After over 140 years of success in oil and gas, Trinidad and Tobago has a well-established economy. The country is now the 7th largest global exporter of methanol and ammonia from a single site and the largest exporter of methanol and ammonia to the U.S market.
(Source: IHS Chemical, World Methanol Analysis 2013; FERTECON Ammonia Outlook 2014).
US $16,000GDP per capita 2017
1.5%Inflation rate 2017
BBB+Standards & Poor (April 2017)
US $21.6 BnGDP at Market Prices 2017
Baa3Moody’s Investment Grade Status (April 2017)
Key productive sectors include Energy Sector (including Petroleum, Natural Gas and Downstream industries); Manufacturing Sector; Services Sector.
|Oil and Gas||19|
|Economy||Millions in US Dollars|
|Trinidad & Tobago||20989|
|Antigua & Barbuda||1449|
|St Kitts & Nevis||917|
|St Vincent & the Grenadines||771|
Five undersea fibre connections provide a robust and redundant core infrastructure, while we also offer reliable energy utilities and transport connections.
Trinidad and Tobago ranks 54 out of 139 economies for Infrastructure on the GCI 2016/17 Index. Our competitive advantage results from effective modes of transportation.
Advanced road networks, major industrial ports and an efficient air transport system ensure that goods and services can get to market without major delays and workers get to their jobs with ease. Both islands have an adequate supply of electricity and an extensive telecommunications network allows free flow of information for increased economic efficiency.
|Trinidad and Tobago||54|
T&T ranks 50th out of 140 countries for Technological Readiness. Advanced communication technologies, necessary for routine production processes are accessible to businesses operating in the country. These technologies also enable innovation for increased competitiveness.
|Trinidad and Tobago||50|
The Government of the Republic of Trinidad & Tobago (GORTT) encourages foreign direct investment in almost all sectors, with specific focus on the non-energy targeted sectors. Generally speaking, there are no restrictions or disincentives to investment.
(i) for a single company project - TT $500,000;
(ii) for a business alliance of two or more companies - TT $1,000,000; and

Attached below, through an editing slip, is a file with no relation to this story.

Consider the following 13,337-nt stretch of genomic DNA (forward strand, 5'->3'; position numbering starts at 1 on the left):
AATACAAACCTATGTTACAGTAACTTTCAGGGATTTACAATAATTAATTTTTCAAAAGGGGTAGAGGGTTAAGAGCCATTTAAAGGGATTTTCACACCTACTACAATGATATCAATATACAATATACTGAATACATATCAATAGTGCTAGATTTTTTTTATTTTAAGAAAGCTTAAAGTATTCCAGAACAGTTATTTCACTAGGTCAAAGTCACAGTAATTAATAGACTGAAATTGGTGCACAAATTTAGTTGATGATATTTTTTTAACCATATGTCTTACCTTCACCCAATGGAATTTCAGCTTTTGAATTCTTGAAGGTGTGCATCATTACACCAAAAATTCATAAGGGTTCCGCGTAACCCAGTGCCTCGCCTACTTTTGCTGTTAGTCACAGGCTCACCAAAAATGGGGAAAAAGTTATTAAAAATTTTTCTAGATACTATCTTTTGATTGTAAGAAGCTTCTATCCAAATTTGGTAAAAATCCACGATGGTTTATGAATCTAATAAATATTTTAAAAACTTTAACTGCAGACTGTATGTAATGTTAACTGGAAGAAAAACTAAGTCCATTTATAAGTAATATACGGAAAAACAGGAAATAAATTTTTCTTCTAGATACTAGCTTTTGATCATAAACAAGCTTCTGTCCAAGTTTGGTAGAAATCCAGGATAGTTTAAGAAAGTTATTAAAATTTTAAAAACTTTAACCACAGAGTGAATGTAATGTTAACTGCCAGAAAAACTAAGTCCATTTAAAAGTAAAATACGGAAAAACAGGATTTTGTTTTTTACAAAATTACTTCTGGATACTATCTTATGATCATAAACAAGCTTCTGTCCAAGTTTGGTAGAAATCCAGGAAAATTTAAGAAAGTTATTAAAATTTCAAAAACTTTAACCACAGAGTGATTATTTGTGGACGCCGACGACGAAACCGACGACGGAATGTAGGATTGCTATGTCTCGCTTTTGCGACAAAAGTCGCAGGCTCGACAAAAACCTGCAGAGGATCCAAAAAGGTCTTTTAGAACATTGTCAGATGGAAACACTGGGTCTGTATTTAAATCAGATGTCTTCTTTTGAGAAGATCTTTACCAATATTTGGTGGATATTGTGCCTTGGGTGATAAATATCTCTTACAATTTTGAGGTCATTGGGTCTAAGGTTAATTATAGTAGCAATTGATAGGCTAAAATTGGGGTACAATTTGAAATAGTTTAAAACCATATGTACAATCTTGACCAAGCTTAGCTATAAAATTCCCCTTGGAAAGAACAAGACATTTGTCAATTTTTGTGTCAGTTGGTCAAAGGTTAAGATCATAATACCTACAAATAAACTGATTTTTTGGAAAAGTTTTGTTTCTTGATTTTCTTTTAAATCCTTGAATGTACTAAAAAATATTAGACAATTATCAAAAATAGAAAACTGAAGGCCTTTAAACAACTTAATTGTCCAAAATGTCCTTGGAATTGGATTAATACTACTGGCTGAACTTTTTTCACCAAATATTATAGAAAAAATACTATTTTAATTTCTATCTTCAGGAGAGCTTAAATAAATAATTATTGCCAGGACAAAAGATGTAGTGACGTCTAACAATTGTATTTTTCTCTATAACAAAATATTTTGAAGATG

(iii) for patent registration - TT $300,000.
Co-Financing. Companies can enjoy reimbursement, through exporTT, for a portion of the costs associated with entry into selected export markets. A company shall receive financial support on pre-approved investments, purchases, costs or expenses.
Importation of Goods for temporary use. The Comptroller may give permission to any person to import any goods without payment of duty thereon, upon being satisfied that the goods are so imported for temporary use only. Special conditions are applicable. Chapter 78:01 Customs Act
Fiscal Incentives are benefits granted to large scale manufacturers or processing enterprises under the provisions of the Fiscal Incentives Act, Chapter 85:01 (as amended).
Other incentives include:
Import Duty Concessions. Locally registered firms engaged in ship building and ship repair are allowed duty free treatment on their machinery, equipment and materials for use in the boat and ship building and repairsindustry. Third Schedule ofthe Customs Act, Chapter 78:01
Free Zones Status. Firms in the Maritime sector can also benefit from Free Zone Status based upon theprovisions of the Free Zones Act, Chapter 81:07; Same as Free Zones Status under the Manufacturing Sector. Free Zones Act, Chapter 81:07
Production Expenditure Rebate Programme
The Tourism Development Act (TDA), 2000 (as amended) provides for benefits to be granted to the owners/operators of various types of tourism projects, once these projects have the potential of contributing substantially to the growth of the tourism sector. The benefits that are offered include
Generally there are no restrictions or disincentives to investment. Foreign ownership of companies is permitted and welcomed under the Foreign Investment Act (1990).